The importance of political ideas and rival political ideologies has been briefly explored in Chapter 1. Here we consider the relationship between ideologies, political parties and material interests. Ideologies are commonly linked to political parties (see Chapter 6) and this chapter seeks to explore in more depth the competing mainstream ideologies of liberalism, conservatism and socialism in British politics and the changing interests they represent. While these ideologies transcend national boundaries, their British interpretations are distinctive and have evolved over time, along with their internal tensions and differences. We review how far they have converged or remain distinctive. The formation of a Conservative-Liberal Democrat coalition has ideological implications (potentially lasting) for both parties and for the Labour opposition.
Robert Leach, Bill Coxall, Lynton Robins

Chapter 8. Pressure Groups and Social Movements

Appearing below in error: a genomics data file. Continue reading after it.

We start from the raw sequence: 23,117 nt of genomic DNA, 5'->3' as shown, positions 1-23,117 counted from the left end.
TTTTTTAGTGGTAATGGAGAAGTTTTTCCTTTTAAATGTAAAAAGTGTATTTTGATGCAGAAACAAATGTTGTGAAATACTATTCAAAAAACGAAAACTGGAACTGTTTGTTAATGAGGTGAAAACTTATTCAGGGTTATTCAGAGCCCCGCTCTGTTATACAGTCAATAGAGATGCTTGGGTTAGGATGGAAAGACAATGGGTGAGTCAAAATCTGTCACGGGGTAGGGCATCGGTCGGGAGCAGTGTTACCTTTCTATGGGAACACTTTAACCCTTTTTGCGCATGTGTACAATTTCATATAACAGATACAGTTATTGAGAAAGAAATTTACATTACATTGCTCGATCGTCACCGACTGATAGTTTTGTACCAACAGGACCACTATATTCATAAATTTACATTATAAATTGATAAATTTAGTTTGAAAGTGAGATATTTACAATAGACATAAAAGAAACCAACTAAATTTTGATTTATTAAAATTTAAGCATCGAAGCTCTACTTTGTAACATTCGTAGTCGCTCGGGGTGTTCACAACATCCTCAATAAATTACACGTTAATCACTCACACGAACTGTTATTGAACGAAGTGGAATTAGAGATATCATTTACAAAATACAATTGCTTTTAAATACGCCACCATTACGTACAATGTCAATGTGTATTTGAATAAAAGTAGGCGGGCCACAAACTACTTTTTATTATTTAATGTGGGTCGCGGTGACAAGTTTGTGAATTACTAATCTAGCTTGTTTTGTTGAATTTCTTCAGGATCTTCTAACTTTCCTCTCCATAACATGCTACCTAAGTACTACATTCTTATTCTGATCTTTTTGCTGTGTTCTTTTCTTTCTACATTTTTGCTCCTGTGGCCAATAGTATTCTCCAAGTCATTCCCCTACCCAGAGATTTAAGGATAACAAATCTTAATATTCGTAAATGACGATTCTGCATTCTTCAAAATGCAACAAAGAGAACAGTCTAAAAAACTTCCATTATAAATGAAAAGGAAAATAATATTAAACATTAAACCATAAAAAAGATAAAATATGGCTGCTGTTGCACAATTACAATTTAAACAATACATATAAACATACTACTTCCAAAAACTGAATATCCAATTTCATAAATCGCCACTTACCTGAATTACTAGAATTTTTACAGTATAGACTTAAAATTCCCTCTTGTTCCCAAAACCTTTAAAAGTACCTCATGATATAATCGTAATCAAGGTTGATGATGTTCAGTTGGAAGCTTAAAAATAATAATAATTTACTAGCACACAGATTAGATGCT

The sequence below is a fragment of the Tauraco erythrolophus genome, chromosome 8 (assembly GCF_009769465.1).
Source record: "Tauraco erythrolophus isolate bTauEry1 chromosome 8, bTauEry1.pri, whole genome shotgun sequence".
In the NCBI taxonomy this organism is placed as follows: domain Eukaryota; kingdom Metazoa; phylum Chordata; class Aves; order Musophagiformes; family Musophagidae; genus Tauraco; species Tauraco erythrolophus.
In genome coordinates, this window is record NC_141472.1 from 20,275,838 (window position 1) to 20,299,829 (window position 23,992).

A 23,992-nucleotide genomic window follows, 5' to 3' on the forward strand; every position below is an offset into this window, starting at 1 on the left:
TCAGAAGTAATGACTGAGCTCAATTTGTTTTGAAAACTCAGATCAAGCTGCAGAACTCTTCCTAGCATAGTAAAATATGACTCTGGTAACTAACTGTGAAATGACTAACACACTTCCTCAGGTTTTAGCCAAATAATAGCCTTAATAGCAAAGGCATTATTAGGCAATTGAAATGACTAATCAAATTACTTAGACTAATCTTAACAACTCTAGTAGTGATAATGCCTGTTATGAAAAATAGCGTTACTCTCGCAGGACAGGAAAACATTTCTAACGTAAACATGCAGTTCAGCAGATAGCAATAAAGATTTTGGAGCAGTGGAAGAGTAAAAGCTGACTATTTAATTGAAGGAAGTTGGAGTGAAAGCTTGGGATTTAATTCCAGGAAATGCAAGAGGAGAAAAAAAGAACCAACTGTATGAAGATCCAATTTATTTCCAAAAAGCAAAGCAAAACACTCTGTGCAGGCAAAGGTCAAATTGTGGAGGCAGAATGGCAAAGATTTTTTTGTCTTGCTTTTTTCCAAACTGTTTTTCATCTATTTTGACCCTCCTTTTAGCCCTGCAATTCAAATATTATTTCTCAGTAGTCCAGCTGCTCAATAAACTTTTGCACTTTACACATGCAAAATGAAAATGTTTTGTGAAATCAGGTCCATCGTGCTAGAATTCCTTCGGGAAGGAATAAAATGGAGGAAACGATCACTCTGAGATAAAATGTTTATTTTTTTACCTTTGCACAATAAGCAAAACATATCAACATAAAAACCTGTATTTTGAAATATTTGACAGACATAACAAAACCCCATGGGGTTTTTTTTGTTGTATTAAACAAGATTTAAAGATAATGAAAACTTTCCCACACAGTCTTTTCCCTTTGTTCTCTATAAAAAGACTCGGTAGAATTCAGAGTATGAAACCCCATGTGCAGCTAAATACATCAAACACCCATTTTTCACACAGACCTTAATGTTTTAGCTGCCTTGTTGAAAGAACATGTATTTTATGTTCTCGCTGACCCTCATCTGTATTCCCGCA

Abstract
Pressure groups perform a vital role in modern democracies. While elections and parties are crucial to the theory and practice of representative democracy they do not necessarily involve much popular participation in day-to-day government and decision-making. Elections are infrequent and blunt instruments offering only a restricted choice between rival teams and programmes. Political parties are no longer mass parties and provide limited opportunities for participation. By contrast, pressure groups offer opportunities for ordinary people to participate in the political process on a continuous basis over specific issues that concern them. Pressure groups normally seek influence over, rather than direct control of, government. However, pluralists argue that power in society is effectively dispersed through the widespread influence of countless groups on government and policy making. Others suggest that some groups are vastly more influential than others, both in Britain and in modern capitalist society generally, and that power remains effectively concentrated in the hands of the few.
Robert Leach, Bill Coxall, Lynton Robins

Chapter 9. Political Communication and the Mass Media

Abstract